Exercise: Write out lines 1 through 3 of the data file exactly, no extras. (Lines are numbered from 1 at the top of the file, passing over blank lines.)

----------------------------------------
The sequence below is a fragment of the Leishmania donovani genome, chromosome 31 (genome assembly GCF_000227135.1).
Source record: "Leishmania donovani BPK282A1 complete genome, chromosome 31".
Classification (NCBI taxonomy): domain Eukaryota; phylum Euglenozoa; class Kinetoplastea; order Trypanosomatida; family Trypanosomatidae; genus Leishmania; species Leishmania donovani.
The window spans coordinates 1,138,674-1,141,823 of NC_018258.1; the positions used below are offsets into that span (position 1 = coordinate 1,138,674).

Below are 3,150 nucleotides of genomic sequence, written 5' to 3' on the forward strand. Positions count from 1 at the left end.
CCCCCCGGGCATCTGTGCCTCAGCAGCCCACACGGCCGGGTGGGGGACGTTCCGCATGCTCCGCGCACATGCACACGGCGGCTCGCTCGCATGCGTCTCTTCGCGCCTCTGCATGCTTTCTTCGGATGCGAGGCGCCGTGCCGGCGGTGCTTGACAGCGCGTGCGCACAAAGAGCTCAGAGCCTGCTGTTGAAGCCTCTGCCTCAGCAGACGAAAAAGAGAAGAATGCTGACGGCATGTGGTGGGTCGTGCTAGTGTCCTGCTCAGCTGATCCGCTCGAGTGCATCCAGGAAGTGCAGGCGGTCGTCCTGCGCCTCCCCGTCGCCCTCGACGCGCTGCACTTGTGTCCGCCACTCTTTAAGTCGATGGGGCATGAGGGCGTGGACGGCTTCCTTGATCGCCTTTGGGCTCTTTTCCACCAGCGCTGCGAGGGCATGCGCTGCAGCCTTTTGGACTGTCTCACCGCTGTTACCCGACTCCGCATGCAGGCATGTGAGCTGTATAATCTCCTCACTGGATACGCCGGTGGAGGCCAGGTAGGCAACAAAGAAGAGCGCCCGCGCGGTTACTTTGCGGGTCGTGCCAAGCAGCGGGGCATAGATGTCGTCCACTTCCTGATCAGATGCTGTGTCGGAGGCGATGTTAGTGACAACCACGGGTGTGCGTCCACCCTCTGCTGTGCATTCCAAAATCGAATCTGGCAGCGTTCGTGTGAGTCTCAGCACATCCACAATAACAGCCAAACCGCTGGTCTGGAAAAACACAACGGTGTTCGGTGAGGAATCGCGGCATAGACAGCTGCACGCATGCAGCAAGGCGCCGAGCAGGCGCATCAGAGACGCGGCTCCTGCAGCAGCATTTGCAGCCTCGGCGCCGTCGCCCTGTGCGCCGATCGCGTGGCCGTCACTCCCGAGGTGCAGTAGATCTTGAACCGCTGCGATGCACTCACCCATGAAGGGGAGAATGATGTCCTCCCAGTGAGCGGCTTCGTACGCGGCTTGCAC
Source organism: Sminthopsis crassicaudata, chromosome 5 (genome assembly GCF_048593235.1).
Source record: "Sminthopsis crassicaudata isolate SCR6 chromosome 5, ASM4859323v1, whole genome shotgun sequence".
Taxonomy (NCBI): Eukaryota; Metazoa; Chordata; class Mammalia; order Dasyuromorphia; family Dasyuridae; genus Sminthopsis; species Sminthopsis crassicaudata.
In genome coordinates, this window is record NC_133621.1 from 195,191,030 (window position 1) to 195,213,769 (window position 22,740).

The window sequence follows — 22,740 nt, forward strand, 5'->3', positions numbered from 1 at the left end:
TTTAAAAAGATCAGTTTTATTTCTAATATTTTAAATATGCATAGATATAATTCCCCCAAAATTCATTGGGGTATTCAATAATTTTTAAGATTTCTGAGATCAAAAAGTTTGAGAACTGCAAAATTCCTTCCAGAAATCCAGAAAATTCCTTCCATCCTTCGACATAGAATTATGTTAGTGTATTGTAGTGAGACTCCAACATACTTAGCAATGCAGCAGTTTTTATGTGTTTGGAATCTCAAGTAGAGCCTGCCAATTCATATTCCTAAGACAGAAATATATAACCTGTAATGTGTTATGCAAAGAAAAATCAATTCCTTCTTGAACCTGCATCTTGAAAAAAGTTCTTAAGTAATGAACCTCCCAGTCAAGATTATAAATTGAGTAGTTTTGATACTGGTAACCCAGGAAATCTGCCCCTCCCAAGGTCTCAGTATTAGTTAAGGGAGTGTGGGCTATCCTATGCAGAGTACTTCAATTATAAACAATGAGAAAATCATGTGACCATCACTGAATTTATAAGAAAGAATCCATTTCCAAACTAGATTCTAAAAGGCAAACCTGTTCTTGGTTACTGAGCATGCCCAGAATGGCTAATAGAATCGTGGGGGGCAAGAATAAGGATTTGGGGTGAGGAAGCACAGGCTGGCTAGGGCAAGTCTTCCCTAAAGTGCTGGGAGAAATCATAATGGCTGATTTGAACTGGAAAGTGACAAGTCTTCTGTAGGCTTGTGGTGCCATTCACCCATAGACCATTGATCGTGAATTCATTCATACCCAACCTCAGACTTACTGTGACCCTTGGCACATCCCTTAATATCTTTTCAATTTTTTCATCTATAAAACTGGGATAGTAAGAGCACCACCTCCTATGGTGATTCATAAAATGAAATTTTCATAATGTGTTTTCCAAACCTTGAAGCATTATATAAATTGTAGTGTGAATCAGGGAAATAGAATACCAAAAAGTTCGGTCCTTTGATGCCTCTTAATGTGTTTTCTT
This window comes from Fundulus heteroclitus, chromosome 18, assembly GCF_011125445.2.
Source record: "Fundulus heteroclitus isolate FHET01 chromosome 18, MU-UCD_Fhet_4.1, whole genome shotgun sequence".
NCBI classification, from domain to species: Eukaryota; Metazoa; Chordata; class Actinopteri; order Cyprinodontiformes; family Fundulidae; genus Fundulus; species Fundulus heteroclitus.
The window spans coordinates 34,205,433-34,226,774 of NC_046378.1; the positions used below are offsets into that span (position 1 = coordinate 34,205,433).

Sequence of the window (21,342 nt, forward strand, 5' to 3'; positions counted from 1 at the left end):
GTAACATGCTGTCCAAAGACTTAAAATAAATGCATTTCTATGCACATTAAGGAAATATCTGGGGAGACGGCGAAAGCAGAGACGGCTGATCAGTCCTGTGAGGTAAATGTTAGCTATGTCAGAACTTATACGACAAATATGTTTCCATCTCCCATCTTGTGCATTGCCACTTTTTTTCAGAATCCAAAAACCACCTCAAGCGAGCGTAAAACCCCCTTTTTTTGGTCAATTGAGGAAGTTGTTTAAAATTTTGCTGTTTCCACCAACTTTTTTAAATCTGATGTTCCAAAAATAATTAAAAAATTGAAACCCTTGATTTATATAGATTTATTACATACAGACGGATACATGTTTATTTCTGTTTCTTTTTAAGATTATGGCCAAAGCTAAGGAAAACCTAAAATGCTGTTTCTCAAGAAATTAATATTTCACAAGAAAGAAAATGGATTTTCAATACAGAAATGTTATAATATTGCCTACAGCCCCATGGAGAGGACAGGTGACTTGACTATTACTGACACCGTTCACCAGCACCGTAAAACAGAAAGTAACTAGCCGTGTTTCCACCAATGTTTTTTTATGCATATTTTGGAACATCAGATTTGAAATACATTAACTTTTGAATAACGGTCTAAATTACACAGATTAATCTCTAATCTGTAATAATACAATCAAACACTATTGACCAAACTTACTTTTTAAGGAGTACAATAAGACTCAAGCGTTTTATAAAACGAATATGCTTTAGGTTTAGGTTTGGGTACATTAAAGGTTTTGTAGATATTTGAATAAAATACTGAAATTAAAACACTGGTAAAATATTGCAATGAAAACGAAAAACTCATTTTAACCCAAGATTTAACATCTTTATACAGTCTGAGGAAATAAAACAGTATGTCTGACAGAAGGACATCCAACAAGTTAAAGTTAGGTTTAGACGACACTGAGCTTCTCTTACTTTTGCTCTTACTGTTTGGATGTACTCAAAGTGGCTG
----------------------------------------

The sequence below is a fragment of the Leishmania donovani genome, chromosome 31 (genome assembly GCF_000227135.1).
Source record: "Leishmania donovani BPK282A1 complete genome, chromosome 31".
Classification (NCBI taxonomy): domain Eukaryota; phylum Euglenozoa; class Kinetoplastea; order Trypanosomatida; family Trypanosomatidae; genus Leishmania; species Leishmania donovani.